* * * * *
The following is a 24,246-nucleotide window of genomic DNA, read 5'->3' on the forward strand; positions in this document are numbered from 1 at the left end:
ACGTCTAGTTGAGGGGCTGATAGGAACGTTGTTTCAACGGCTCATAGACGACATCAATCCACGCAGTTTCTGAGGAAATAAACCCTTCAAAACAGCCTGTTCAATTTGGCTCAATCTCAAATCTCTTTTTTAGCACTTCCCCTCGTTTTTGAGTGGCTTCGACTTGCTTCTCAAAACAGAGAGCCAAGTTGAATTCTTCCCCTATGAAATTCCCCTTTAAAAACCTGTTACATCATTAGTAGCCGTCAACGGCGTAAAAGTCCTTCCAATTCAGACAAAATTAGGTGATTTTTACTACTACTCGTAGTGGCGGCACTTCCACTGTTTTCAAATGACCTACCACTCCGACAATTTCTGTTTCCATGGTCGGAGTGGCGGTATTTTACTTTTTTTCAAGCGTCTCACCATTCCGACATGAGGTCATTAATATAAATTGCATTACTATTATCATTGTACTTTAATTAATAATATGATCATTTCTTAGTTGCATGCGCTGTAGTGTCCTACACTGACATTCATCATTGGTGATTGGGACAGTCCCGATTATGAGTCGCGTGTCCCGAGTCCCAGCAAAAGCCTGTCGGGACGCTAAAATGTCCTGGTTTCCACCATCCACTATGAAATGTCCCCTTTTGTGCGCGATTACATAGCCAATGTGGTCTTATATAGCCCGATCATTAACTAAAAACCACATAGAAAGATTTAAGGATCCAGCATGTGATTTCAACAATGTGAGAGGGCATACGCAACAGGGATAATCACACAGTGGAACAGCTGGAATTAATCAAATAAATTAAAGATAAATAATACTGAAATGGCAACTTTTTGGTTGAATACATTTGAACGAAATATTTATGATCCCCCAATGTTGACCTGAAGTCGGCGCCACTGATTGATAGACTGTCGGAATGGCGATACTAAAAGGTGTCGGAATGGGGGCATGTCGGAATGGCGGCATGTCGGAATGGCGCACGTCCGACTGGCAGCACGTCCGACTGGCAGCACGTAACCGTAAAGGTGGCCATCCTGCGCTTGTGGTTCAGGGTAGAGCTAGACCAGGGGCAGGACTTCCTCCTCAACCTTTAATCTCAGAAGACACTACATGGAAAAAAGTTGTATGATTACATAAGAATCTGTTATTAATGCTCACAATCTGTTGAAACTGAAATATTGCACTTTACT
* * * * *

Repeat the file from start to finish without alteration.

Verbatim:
The following is a 24,246-nucleotide window of genomic DNA, read 5'->3' on the forward strand; positions in this document are numbered from 1 at the left end:
ACGTCTAGTTGAGGGGCTGATAGGAACGTTGTTTCAACGGCTCATAGACGACATCAATCCACGCAGTTTCTGAGGAAATAAACCCTTCAAAACAGCCTGTTCAATTTGGCTCAATCTCAAATCTCTTTTTTAGCACTTCCCCTCGTTTTTGAGTGGCTTCGACTTGCTTCTCAAAACAGAGAGCCAAGTTGAATTCTTCCCCTATGAAATTCCCCTTTAAAAACCTGTTACATCATTAGTAGCCGTCAACGGCGTAAAAGTCCTTCCAATTCAGACAAAATTAGGTGATTTTTACTACTACTCGTAGTGGCGGCACTTCCACTGTTTTCAAATGACCTACCACTCCGACAATTTCTGTTTCCATGGTCGGAGTGGCGGTATTTTACTTTTTTTCAAGCGTCTCACCATTCCGACATGAGGTCATTAATATAAATTGCATTACTATTATCATTGTACTTTAATTAATAATATGATCATTTCTTAGTTGCATGCGCTGTAGTGTCCTACACTGACATTCATCATTGGTGATTGGGACAGTCCCGATTATGAGTCGCGTGTCCCGAGTCCCAGCAAAAGCCTGTCGGGACGCTAAAATGTCCTGGTTTCCACCATCCACTATGAAATGTCCCCTTTTGTGCGCGATTACATAGCCAATGTGGTCTTATATAGCCCGATCATTAACTAAAAACCACATAGAAAGATTTAAGGATCCAGCATGTGATTTCAACAATGTGAGAGGGCATACGCAACAGGGATAATCACACAGTGGAACAGCTGGAATTAATCAAATAAATTAAAGATAAATAATACTGAAATGGCAACTTTTTGGTTGAATACATTTGAACGAAATATTTATGATCCCCCAATGTTGACCTGAAGTCGGCGCCACTGATTGATAGACTGTCGGAATGGCGATACTAAAAGGTGTCGGAATGGGGGCATGTCGGAATGGCGGCATGTCGGAATGGCGCACGTCCGACTGGCAGCACGTCCGACTGGCAGCACGTAACCGTAAAGGTGGCCATCCTGCGCTTGTGGTTCAGGGTAGAGCTAGACCAGGGGCAGGACTTCCTCCTCAACCTTTAATCTCAGAAGACACTACATGGAAAAAAGTTGTATGATTACATAAGAATCTGTTATTAATGCTCACAATCTGTTGAAACTGAAATATTGCACTTTACT